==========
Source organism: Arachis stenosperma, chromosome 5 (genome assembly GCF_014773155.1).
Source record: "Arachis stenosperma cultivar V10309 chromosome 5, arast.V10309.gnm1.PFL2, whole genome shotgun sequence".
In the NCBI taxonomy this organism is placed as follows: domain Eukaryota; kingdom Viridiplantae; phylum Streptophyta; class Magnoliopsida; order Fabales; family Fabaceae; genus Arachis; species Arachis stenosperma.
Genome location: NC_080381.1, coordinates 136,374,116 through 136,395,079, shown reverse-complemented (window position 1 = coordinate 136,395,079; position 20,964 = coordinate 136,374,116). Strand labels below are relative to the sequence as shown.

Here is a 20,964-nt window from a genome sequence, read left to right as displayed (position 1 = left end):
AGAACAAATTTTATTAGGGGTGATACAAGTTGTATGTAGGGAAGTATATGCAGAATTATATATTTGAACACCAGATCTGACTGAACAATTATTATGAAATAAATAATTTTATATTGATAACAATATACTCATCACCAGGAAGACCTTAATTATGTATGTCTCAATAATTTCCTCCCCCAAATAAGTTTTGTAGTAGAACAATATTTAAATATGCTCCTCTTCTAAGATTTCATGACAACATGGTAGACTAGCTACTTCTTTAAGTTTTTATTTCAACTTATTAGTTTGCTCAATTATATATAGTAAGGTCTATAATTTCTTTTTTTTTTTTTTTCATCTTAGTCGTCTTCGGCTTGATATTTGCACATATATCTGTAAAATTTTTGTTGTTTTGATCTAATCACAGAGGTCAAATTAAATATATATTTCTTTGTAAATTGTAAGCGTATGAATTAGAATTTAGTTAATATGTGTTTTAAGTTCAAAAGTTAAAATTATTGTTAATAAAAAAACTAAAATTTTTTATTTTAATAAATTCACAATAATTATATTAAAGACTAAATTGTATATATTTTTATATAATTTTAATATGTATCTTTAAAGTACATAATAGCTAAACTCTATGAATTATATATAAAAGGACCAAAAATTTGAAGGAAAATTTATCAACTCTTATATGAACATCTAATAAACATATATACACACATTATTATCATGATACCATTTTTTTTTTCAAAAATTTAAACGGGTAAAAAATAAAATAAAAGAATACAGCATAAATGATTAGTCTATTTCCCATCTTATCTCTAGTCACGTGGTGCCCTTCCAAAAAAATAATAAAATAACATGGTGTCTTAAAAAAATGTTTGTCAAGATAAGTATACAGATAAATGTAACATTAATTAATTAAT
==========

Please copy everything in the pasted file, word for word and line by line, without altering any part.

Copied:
Source organism: Arachis stenosperma, chromosome 5 (genome assembly GCF_014773155.1).
Source record: "Arachis stenosperma cultivar V10309 chromosome 5, arast.V10309.gnm1.PFL2, whole genome shotgun sequence".
In the NCBI taxonomy this organism is placed as follows: domain Eukaryota; kingdom Viridiplantae; phylum Streptophyta; class Magnoliopsida; order Fabales; family Fabaceae; genus Arachis; species Arachis stenosperma.
Genome location: NC_080381.1, coordinates 136,374,116 through 136,395,079, shown reverse-complemented (window position 1 = coordinate 136,395,079; position 20,964 = coordinate 136,374,116). Strand labels below are relative to the sequence as shown.

Here is a 20,964-nt window from a genome sequence, read left to right as displayed (position 1 = left end):
AGAACAAATTTTATTAGGGGTGATACAAGTTGTATGTAGGGAAGTATATGCAGAATTATATATTTGAACACCAGATCTGACTGAACAATTATTATGAAATAAATAATTTTATATTGATAACAATATACTCATCACCAGGAAGACCTTAATTATGTATGTCTCAATAATTTCCTCCCCCAAATAAGTTTTGTAGTAGAACAATATTTAAATATGCTCCTCTTCTAAGATTTCATGACAACATGGTAGACTAGCTACTTCTTTAAGTTTTTATTTCAACTTATTAGTTTGCTCAATTATATATAGTAAGGTCTATAATTTCTTTTTTTTTTTTTTTCATCTTAGTCGTCTTCGGCTTGATATTTGCACATATATCTGTAAAATTTTTGTTGTTTTGATCTAATCACAGAGGTCAAATTAAATATATATTTCTTTGTAAATTGTAAGCGTATGAATTAGAATTTAGTTAATATGTGTTTTAAGTTCAAAAGTTAAAATTATTGTTAATAAAAAAACTAAAATTTTTTATTTTAATAAATTCACAATAATTATATTAAAGACTAAATTGTATATATTTTTATATAATTTTAATATGTATCTTTAAAGTACATAATAGCTAAACTCTATGAATTATATATAAAAGGACCAAAAATTTGAAGGAAAATTTATCAACTCTTATATGAACATCTAATAAACATATATACACACATTATTATCATGATACCATTTTTTTTTTCAAAAATTTAAACGGGTAAAAAATAAAATAAAAGAATACAGCATAAATGATTAGTCTATTTCCCATCTTATCTCTAGTCACGTGGTGCCCTTCCAAAAAAATAATAAAATAACATGGTGTCTTAAAAAAATGTTTGTCAAGATAAGTATACAGATAAATGTAACATTAATTAATTAAT